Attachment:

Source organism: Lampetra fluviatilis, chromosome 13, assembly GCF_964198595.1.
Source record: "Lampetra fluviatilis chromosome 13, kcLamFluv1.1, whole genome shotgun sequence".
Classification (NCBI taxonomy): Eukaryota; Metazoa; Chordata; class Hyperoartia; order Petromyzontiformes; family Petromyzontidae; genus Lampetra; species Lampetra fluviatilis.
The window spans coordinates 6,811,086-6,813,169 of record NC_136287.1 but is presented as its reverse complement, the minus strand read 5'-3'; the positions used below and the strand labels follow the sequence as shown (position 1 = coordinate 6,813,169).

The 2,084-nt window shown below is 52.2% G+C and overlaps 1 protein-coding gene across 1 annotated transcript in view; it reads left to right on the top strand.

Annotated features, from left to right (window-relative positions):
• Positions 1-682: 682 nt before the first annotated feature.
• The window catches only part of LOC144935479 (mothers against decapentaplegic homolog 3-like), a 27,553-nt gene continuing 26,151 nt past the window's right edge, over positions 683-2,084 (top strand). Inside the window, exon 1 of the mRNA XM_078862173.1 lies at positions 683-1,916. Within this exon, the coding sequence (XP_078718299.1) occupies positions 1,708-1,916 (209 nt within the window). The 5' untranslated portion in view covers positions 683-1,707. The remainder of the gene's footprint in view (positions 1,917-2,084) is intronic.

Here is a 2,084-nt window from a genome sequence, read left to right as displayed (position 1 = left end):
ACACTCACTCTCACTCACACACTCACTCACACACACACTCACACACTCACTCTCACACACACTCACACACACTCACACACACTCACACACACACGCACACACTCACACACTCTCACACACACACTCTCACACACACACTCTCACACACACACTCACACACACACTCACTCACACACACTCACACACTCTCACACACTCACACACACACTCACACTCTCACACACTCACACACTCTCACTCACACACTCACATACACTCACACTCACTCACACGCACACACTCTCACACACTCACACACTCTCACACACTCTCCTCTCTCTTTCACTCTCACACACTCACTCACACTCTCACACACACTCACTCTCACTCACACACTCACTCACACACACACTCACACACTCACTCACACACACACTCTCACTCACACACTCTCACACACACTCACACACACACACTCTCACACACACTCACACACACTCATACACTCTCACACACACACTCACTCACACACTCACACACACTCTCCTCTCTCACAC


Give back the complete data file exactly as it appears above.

Source organism: Lampetra fluviatilis, chromosome 13, assembly GCF_964198595.1.
Source record: "Lampetra fluviatilis chromosome 13, kcLamFluv1.1, whole genome shotgun sequence".
Classification (NCBI taxonomy): Eukaryota; Metazoa; Chordata; class Hyperoartia; order Petromyzontiformes; family Petromyzontidae; genus Lampetra; species Lampetra fluviatilis.
The window spans coordinates 6,811,086-6,813,169 of record NC_136287.1 but is presented as its reverse complement, the minus strand read 5'-3'; the positions used below and the strand labels follow the sequence as shown (position 1 = coordinate 6,813,169).

The 2,084-nt window shown below is 52.2% G+C and overlaps 1 protein-coding gene across 1 annotated transcript in view; it reads left to right on the top strand.

Annotated features, from left to right (window-relative positions):
• Positions 1-682: 682 nt before the first annotated feature.
• The window catches only part of LOC144935479 (mothers against decapentaplegic homolog 3-like), a 27,553-nt gene continuing 26,151 nt past the window's right edge, over positions 683-2,084 (top strand). Inside the window, exon 1 of the mRNA XM_078862173.1 lies at positions 683-1,916. Within this exon, the coding sequence (XP_078718299.1) occupies positions 1,708-1,916 (209 nt within the window). The 5' untranslated portion in view covers positions 683-1,707. The remainder of the gene's footprint in view (positions 1,917-2,084) is intronic.

Here is a 2,084-nt window from a genome sequence, read left to right as displayed (position 1 = left end):
ACACTCACTCTCACTCACACACTCACTCACACACACACTCACACACTCACTCTCACACACACTCACACACACTCACACACACTCACACACACACGCACACACTCACACACTCTCACACACACACTCTCACACACACACTCTCACACACACACTCACACACACACTCACTCACACACACTCACACACTCTCACACACTCACACACACACTCACACTCTCACACACTCACACACTCTCACTCACACACTCACATACACTCACACTCACTCACACGCACACACTCTCACACACTCACACACTCTCACACACTCTCCTCTCTCTTTCACTCTCACACACTCACTCACACTCTCACACACACTCACTCTCACTCACACACTCACTCACACACACACTCACACACTCACTCACACACACACTCTCACTCACACACTCTCACACACACTCACACACACACACTCTCACACACACTCACACACACTCATACACTCTCACACACACACTCACTCACACACTCACACACACTCTCCTCTCTCACAC